Aldergrove is a community within the Township of Langley in Vancouver, Coast & Mountain‘s Fraser Country. Historically the area has been a farming community and is well-known for its agricultural produce. Any history buffs visiting the area would have a great time touring the Aldergrove Telephone Museum or the Langley Centennial Museum. The area also offers several agriculture excursions including a berry field, a lavender field, and several dairy farms. Many of these attractions have guided tours. The region is also home to several different wineries, with guided tours for your viewing, and tasting pleasure.
The Greater Vancouver Zoo is a must-see for anyone exploring the area. The zoo houses, lions, Siberian tigers, bears, and much more. The Zoo itself focuses on the conservation of animal species. Many of the animals there is part of the animal species plan, rescued, surrendered or rehabilitated. You can be sure that the Zoo’s impressive array of animals is well tended to and their well-being is of the utmost importance to the staff.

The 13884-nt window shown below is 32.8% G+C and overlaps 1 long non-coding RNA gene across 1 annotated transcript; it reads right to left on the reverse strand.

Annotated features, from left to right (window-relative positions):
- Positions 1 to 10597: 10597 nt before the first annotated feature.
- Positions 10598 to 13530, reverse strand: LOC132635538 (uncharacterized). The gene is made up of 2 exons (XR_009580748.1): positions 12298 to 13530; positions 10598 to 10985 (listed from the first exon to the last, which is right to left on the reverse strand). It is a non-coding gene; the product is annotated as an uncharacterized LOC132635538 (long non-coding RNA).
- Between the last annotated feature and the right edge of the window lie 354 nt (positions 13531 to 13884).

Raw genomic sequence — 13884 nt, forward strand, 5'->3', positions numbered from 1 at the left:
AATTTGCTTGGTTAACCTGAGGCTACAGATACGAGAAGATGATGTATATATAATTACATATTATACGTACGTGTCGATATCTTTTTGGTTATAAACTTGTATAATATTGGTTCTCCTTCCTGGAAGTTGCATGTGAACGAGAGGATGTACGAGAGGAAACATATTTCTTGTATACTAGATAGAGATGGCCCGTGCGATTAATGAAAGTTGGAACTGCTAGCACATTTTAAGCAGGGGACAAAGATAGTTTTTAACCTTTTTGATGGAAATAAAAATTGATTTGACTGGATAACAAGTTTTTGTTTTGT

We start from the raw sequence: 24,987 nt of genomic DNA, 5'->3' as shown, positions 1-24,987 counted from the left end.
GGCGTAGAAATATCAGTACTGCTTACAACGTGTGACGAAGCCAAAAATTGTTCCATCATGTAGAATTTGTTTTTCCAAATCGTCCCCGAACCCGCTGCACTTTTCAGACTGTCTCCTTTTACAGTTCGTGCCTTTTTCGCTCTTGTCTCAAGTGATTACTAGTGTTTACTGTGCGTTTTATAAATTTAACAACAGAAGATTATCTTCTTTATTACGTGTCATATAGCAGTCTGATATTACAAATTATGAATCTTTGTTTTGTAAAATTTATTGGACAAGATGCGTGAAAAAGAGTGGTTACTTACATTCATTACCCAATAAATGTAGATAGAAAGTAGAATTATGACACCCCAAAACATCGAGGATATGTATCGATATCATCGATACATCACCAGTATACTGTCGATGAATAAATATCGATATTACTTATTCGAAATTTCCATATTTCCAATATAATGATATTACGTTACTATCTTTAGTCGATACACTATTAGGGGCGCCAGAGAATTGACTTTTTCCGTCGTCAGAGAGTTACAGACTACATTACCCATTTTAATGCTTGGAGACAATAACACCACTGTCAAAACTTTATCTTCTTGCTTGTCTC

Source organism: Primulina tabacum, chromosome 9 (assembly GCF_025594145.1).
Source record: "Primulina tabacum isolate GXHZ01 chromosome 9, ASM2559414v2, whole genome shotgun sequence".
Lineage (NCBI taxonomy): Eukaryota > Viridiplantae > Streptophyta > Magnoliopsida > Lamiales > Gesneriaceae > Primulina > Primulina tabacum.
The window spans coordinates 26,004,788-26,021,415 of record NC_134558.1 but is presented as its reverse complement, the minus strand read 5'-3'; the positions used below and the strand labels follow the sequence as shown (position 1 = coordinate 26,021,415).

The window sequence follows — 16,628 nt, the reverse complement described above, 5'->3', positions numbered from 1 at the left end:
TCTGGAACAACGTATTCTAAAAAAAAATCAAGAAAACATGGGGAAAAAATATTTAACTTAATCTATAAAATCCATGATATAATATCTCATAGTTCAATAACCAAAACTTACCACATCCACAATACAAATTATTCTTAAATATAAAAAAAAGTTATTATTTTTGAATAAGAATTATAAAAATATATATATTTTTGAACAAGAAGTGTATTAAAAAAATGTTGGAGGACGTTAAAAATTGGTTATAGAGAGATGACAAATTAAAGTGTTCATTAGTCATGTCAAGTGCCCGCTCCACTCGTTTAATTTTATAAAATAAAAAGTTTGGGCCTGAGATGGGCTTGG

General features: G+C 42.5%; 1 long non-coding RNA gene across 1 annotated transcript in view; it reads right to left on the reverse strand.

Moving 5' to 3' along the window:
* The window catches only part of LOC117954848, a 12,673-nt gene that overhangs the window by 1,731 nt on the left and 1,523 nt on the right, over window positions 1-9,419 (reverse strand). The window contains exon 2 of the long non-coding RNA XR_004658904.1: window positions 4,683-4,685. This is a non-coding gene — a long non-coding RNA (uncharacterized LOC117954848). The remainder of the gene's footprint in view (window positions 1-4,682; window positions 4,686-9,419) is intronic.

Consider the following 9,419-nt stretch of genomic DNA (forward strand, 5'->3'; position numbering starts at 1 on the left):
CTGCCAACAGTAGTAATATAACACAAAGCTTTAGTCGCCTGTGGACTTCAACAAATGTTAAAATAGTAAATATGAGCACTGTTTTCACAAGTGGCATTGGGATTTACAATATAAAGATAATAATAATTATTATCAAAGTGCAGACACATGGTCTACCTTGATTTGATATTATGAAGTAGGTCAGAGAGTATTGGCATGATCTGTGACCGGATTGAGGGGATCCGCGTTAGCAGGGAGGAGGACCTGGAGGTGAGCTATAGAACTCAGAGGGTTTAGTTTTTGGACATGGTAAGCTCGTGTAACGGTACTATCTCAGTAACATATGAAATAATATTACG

Aldergrove is situated on a hill with Langley to the west and Vancouver 59 km (37 mi) to the east. The outlying rural area of Aldergrove extends 15 km (9 mi) north to the Fraser River and 5 km (3 mi) south to the United States (Washington) border. Aldergrove can be accessed via Trans-Canada Highway 1.
A Step Back in Time
British Columbia joined the confederation on July 20, 1871, upon the promise of a railway link with the new Dominion of Canada. On April 26, 1873, the Municipality of Langley was incorporated, one of the first areas in British Columbia to do so. The Township remained largely rural in nature until the construction of the Fraser Highway in the 1920s and the construction of the Patullo Bridge in 1937 bringing commercial growth to the area. The Trans-Canada Highway was completed through Langley in 1964. The community of Aldergrove is surrounded by farming country but the town has retained its past of the 1940s and 1950s and is well-known for its second-hand shops and the Telephone Museum.